Isolated, untrammelled and seldom visited, Katavi is a true wilderness, providing the few intrepid souls who make it there with a thrilling taste of Africa as it must have been a century ago.
Tanzania’s third largest national park, it lies in the remote southwest of the country, within a truncated arm of the Rift Valley that terminates in the shallow, brooding expanse of Lake Rukwa.
The bulk of Katavi supports a hypnotically featureless cover of tangled brachystegia woodland, home to substantial but elusive populations of the localised eland, sable and roan antelopes. But the main focus for game viewing within the park is the Katuma River and associated floodplains such as the seasonal Lakes Katavi and Chada. During the rainy season, these lush, marshy lakes are a haven for myriad waterbirds, and they also support Tanzania’s densest concentrations of hippo and crocodile.
It is during the dry season, when the floodwaters retreat, that Katavi truly comes into its own. The Katuma, reduced to a shallow, muddy trickle, forms the only source of drinking water for miles around, and the flanking floodplains support game concentrations that defy belief. An estimated 4,000 elephants might converge on the area, together with several herds of 1,000-plus buffalo, while an abundance of giraffe, zebra, impala and reedbuck provide easy pickings for the numerous lion prides and spotted hyena clans whose territories converge on the floodplains.
Katavi’s most singular wildlife spectacle is provided by its hippos. Towards the end of the dry season, up to 200 individuals might flop together in any riverine pool of sufficient depth. And as more hippos gather in one place, so does male rivalry heat up – bloody territorial fights are an everyday occurrence, with the vanquished male forced to lurk hapless on the open plains until it gathers sufficient confidence to mount another challenge.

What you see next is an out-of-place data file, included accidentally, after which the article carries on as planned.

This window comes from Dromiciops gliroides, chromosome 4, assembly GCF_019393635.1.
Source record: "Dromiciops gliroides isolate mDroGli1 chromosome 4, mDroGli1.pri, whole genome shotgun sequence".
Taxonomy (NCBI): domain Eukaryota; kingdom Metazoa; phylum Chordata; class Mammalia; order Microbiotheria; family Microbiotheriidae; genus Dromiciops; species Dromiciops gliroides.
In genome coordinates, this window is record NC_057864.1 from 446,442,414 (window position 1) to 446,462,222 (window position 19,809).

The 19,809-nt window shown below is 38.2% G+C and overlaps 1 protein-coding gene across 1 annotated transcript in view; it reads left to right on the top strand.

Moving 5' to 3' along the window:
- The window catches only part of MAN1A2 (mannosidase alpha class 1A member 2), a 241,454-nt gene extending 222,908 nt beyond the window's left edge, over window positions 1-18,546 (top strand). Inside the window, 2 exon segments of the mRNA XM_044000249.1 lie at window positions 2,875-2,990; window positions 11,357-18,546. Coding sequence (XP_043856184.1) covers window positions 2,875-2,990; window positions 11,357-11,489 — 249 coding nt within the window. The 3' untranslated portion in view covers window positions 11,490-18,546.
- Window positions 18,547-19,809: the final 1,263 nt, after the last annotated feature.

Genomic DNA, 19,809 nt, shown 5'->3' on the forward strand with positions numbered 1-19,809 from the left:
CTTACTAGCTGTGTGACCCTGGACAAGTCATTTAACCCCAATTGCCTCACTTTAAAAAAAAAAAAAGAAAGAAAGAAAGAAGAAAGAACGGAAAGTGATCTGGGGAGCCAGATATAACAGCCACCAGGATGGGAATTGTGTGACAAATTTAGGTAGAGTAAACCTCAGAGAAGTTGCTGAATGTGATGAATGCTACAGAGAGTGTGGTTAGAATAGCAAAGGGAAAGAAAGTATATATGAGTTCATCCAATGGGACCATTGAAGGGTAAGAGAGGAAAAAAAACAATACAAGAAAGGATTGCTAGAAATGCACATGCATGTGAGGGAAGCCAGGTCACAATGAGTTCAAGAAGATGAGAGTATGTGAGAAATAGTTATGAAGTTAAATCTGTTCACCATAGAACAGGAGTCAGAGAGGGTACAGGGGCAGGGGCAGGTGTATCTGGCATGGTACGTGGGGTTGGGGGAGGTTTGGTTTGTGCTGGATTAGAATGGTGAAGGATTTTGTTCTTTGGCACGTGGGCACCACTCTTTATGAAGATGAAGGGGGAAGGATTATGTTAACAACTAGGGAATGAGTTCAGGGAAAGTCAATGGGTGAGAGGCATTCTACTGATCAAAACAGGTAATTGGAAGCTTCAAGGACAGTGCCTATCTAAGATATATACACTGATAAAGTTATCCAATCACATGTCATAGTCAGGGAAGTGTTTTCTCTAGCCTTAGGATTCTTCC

About Katavi National Park
Size: 4,471 sq km (1,727 sq miles).
Location; Southwest Tanzania, east of Lake Tanganyika.
The headquarters at Sitalike lie 40km (25 miles) south of Mpanda town.
Getting there 
Charter flights from Dar or Arusha.
A tough but spectacular day’s drive from Mbeya (550 km/340 miles), or in the dry season only from Kigoma (390 km/240 miles).
It is possible to reach Mpanda by rail from Dar via Tabora, then to catch public transport to Sitalike, where game drives can be arranged. If travelling overland, allow plenty of time to get there and back.
What to do
Walking, driving and camping safaris.
Near Lake Katavi, visit the tamarind tree inhabited by the spirit of the legendary hunter Katabi (for whom the park is named) – offerings are still left here by locals seeking the spirit’s blessing.
When to go
The dry season (May-October).
Roads within the park are often flooded during the rainy season but may be passable from mid-December to February.
Accommodation
Two seasonal luxury tented camps overlooking Lake Chada. A resthouse at Sitalike and campsites inside the park. Basic but clean hotels at Mpanda.